Gender, within Hindu tales, could be changed spontaneously with magic or in reaction to a person's character, as well as between lifetimes through reincarnation. It was not uncommon for Gods to manifest both genders simultaneously, such as Bahuchara Mata, or to have no gender at all, such as Braham, the ultimate and absolute spirit of the universe.
The fluidity of gender was also present in their epics. These were poetic verses written to convey moral codes, often involving stories of Hindu deities. One popular epic follows the story of Shikhandi, who although assigned female at birth, is recognized as male and has their gender changed by a Yaksha spirit. He then goes on to become a war hero, eventually dying in battle.
Many of these Gods are also represented as both male and female at different moments in time, including The Protector of the World, known as both Mohini and Vishnu. The great Vishnu now often described as gender-fluid, takes on the female form of Mohini, a supernatural enchantress with divine beauty and femininity. Mohini was known to madden lovers, including Lord Shiva, one of the supreme beings within Hinduism, who became "bereft of shame and robbed by her of good sense” in his chase for her.
Mohini, the beautiful enchantress. Date: 1894
Vishnu was then reincarnated as one of the most well-known Hindu gods, Krishna, who symbolizes compassion, tenderness and love. Krishna then also changed into the female form of Mohini, and even married the deity Aarvan as Mohini. Just a day after their marriage, Aarvan dies and Mohini spends the day in mourning. Today, this story is still told and every year in the village Koovagam there is an 18-day festival celebrated by the transgender community where they re-enact Mohini’s mourning.
Today, this story is still told and every year in the village Koovagam there is an 18-day festival celebrated by the transgender community where they re-enact Mohini’s mourning.
It’s not just through the retelling of these tales that we can find LGBTQ+ narratives, but within ancient temples still standing today. The temples of Khajuraho and Mughal are some of the most famous examples of this. Within their medieval walls are carvings depicting homosexual sex, including scenes with multiple lovers involved at once.
Khajuraho temples are a popular tourist destination
For the queer people of India, these myths are more than just interesting pieces of history, but a reminder that LGBTQ+ identities were once celebrated and embraced across their culture. It was not until the British arrived in India that these attitudes changed. Historian Harbans Mukhia explains "The British brought their own rules to India, including the Section 377 which banned homosexuality and made it a criminal act. This law [didn't] conform with India's attitude toward homosexuality."
These myths may be thousands of years old, but today they are as important as ever and have been central in the fight for LGBTQ+ equality in India. Keshav Suri a prominent LGBTQ+ activist often speaks out about how important it is for young people to be educated on this history, they told the BBC "I wasn't taught in school about Khajuraho and the presence of LGBT characters in our mythology. That has to change. Transgender people were considered gods and goddesses. They were great poets, artists and even administrators in medieval times."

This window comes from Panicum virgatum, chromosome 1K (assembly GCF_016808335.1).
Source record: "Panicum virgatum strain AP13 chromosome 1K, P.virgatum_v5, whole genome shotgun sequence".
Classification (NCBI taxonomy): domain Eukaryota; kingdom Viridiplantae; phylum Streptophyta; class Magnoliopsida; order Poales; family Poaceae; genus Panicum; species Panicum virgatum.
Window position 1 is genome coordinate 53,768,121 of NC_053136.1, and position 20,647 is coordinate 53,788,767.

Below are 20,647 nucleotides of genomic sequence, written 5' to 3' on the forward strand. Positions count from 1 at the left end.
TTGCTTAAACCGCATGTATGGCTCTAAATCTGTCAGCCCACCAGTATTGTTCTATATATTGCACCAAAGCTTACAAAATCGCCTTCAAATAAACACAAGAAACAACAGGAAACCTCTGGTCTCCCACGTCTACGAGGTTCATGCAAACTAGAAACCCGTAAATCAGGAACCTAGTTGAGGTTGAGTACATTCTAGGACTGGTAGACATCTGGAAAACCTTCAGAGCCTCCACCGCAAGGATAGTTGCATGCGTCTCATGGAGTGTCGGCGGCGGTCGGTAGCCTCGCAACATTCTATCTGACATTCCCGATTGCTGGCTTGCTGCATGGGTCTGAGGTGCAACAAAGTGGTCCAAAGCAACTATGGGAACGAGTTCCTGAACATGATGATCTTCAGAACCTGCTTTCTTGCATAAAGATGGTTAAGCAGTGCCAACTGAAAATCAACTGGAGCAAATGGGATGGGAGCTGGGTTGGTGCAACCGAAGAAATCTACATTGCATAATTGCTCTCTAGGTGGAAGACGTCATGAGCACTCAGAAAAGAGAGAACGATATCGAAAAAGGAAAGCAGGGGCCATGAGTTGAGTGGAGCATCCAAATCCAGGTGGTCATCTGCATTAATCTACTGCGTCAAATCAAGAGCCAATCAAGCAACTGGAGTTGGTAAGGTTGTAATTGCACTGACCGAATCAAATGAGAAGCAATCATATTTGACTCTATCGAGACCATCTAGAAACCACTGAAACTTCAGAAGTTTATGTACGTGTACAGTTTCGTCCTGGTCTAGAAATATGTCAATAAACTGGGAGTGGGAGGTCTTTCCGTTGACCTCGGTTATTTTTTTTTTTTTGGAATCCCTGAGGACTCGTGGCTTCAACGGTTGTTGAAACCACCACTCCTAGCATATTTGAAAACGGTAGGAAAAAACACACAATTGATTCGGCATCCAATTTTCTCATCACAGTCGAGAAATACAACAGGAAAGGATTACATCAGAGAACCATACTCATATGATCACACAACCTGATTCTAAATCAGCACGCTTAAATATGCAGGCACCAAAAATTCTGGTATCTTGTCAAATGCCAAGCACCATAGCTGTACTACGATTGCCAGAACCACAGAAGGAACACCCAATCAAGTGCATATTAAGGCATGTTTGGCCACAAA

“Transgender people were considered gods and goddesses. They were great poets, artists and even administrators in medieval times."
In 2018 homosexuality was decriminalised across India and Professor Mikah describes this as "we recovered what we had lost during colonial times - a more open attitude toward the LGBT community."
Our final stop through mythological histories takes us to the Philippines. For more than a millennium before Spanish colonization, the Philippines followed a religion known as Anitism. Throughout this time gender was not split into ‘male’ and ‘female’, but instead mankind was viewed as a single species with multiple roles to play, irrespective of biological sex. This is evident in the role of the shaman within their communities, who always plays a feminine role regardless of their sex.
The Tagalog people of the Philippine’s have a particularly special story of creation, which involves the world being forged by a transgender couple. Lakapati, the Transgender Goddess of Fertility and Agriculture, is a deity who played a crucial in the creation of the earth. She is known for her kindness and married to Bathala, The Supreme God, who was also transgender. The story goes that Lakapati sensed Bathala had a feeling of emptiness, so made him a ball of clay. Bathala was so happy with the ball of clay that he worked to mould rivers and mountains onto the ball. Lakapati thought the ball so beautiful that she placed it in the sky and called it Earth. Today Lakapati still plays an important role as a modern-day deity, protecting the souls of LGBTQ+ people who have faced violence and death.
Lakapati, Transgender Goddess
The story of Lakapati and Bathala are an indication of a community that supported and cherished the trans community, and historical evidence backs this up. When the Spanish arrived in the Philippines in 1521, they recorded many cases of transgender women. They were accepted and seen as women in their community, often marrying men and living normal lives.
Today, the Philippines are one of the most LGBTQ+ friendly places in Asia and this is thought to be due, in part, to their historical views on the fluidity of gender and gender roles.
At a first glance, it may seem that these tales are no more than intriguing anecdotes. However, at a closer look we can see just how much power they hold. These myths are compelling tools in the fight for equality. They stand in defiance to narratives many LGBTQ+ people have been led to believe, reminding us discrimination is not the norm and queer identities are not new. Although these stories were told millenniums ago, the sacred tales of Gods who broke gender and heteronormative boundaries, will still offer a sense of belonging for many LGBTQ+ people today.